Al Janoub Stadium in Al Wakrah City officially opened last night, three-and-a-half years ahead of the 2022 #WorldCup.
And it is looking 👌 pic.twitter.com/qmxkbFfLlM
— FIFA World Cup (@FIFAWorldCup) May 17, 2019
Al Bayt Stadium, Al Khor
The host for the opening match between the Netherlands and Senegal, along with seven more. It can hold up to 60,000 people. Al Bayt has a tent-like structure overhead, inspired by the Bayt al sha’ar tents used by the nomads.
— Road to 2022 (@roadto2022) October 8, 2018
Additionally, the stadium has a retractable roof, which combined with the roof, will keep the inside cool. However, it is the most far-flung stadium from Doha and will have its upper-tier seats given to developing nations. Moreover, in its place, a five-star hotel and shopping complex will be built.
Al Thumama Stadium, Al Thumama
A capacity of 40,000 will drop to half, replaced by a mosque and hotel. Al Thumama will host eight matches, up to the quarters. Moreover, the stadium is named after a local tree, and its design is inspired by the ‘gahfiya,’ which is an Arabic hat.
— FIFA Media (@fifamedia) October 22, 2021
Stadium 974, Doha
The most unique of stadiums among all eight for the World Cup. The stadium has been constructed from 974 shipping containers and modular steel. Therefore, the name was pretty much a given.
Stadium 974 in Qatar is the world's first transportable football arena.
It's made from repurposed shipping containers and can be completely dismantled, transported to another country and put back together like Lego 🤯 pic.twitter.com/tILD0bhftt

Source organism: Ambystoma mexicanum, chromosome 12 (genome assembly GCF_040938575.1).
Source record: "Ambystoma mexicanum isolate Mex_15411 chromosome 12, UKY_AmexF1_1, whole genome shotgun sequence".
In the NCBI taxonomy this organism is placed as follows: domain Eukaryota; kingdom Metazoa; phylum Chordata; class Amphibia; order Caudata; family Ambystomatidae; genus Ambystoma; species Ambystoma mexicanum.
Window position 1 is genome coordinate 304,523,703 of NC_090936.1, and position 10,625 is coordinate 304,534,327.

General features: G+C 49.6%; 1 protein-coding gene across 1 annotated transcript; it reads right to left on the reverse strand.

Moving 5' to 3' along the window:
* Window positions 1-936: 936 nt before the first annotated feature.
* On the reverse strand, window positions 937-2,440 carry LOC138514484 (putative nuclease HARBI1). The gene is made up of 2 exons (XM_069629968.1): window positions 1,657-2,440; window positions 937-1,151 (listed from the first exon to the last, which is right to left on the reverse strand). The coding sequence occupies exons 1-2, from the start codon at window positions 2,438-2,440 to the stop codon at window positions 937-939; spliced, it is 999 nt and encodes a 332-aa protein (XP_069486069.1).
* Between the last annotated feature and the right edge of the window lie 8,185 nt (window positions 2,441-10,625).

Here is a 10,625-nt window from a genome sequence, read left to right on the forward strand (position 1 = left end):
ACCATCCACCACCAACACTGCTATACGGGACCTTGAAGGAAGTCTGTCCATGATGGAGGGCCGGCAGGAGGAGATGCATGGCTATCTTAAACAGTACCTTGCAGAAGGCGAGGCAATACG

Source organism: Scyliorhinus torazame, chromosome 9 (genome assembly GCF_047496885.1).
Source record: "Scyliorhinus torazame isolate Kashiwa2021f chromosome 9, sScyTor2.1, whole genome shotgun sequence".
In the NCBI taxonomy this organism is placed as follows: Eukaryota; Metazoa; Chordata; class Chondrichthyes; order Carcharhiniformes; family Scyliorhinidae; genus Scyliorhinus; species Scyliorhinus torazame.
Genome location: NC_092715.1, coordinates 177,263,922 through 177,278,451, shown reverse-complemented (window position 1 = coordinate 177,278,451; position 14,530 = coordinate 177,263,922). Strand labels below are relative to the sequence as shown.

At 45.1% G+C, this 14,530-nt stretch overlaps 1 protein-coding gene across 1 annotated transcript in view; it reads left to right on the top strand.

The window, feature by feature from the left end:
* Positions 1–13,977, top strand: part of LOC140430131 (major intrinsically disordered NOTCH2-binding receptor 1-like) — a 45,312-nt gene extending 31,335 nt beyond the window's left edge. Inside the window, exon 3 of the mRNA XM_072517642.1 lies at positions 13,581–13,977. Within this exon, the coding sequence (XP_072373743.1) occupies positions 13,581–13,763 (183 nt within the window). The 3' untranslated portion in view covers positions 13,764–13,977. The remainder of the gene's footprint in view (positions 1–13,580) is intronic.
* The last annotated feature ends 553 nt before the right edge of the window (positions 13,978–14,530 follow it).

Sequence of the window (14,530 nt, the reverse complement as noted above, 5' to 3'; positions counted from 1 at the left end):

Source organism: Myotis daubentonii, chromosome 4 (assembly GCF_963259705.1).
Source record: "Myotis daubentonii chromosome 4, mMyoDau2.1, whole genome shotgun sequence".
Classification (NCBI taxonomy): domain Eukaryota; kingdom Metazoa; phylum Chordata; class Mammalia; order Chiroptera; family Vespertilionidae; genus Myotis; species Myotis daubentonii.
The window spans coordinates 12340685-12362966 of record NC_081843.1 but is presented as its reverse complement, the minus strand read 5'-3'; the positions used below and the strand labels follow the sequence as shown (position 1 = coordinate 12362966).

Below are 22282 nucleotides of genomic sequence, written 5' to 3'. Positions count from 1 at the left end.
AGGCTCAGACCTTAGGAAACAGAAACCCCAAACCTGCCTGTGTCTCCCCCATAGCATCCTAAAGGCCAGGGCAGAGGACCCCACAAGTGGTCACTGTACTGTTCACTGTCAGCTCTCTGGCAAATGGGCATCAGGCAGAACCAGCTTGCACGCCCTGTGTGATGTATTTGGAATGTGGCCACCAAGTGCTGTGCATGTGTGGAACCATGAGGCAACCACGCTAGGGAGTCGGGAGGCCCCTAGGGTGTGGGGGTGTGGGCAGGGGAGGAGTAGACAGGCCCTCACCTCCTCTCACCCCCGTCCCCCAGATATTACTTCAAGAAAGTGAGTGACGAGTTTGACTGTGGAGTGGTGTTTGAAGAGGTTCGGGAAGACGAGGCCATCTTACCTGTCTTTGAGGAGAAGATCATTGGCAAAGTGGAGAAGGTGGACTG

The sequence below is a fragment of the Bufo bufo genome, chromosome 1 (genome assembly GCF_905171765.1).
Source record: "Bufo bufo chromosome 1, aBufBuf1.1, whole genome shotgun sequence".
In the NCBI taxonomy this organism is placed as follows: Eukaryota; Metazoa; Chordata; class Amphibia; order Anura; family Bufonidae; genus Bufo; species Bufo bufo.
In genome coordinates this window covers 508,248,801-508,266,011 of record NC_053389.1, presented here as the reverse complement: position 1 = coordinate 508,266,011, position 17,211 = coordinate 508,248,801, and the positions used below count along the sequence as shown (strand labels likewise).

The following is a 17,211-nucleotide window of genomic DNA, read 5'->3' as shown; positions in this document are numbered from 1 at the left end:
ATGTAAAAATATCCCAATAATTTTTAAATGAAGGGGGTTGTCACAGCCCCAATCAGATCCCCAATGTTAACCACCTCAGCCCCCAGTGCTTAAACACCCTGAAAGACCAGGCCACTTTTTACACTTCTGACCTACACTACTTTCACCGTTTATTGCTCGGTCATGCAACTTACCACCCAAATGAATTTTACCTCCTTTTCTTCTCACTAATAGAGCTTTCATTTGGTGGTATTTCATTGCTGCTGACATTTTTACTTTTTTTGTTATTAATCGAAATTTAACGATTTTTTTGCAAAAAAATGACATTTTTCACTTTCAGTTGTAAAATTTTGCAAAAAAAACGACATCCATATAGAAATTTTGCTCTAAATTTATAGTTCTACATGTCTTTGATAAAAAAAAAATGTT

— ESPN FC (@ESPNFC) January 7, 2022
However, it did have a former name Ras Abou Aboud Stadium. It has a 40,000 capacity and will host seven matches. Needless to say, after the World Cup, the entire stadium will be dismantled. The containers will be used for other activities, while the stadium complex will become a waterfront site.
Khalifa International Stadium, Doha
The only stadium that was present in Qatar, was built in 1976. It was heavily remodeled in 2017 and will host eight matches till the third-place playoff. The stadium has a capacity of more than 40,000. It has previously hosted the World Athletic Championships and the FIFA Club World Cup final in 2019. Moreover, this is the sole stadium that will not be dismantled or have its capacity reduced.
— Road to 2022 (@roadto2022) May 14, 2017
Lusail Stadium, Lusail
The largest stadium with a maximum capacity of 80,000. The Lusail Stadium will hold the most matches (10), including the final.
Lusail Stadium makes ready for its date with destiny: The FIFA World Cup Final™. See the progress of this amazing venue. #Qatar2022
— Road to 2022 (@roadto2022en) May 9, 2021
Additionally, this was the final stadium to open and will be the main attraction for a future city of the same name. Therefore, the stadium’s seats will be removed and sent to developing nations.
Moreover, the area will be redeveloped into schools, hospitals, and other sporting facilities. The upper-tier seats will get turned into terraces for the upcoming homes. One of the best stadiums in the history of the World Cup.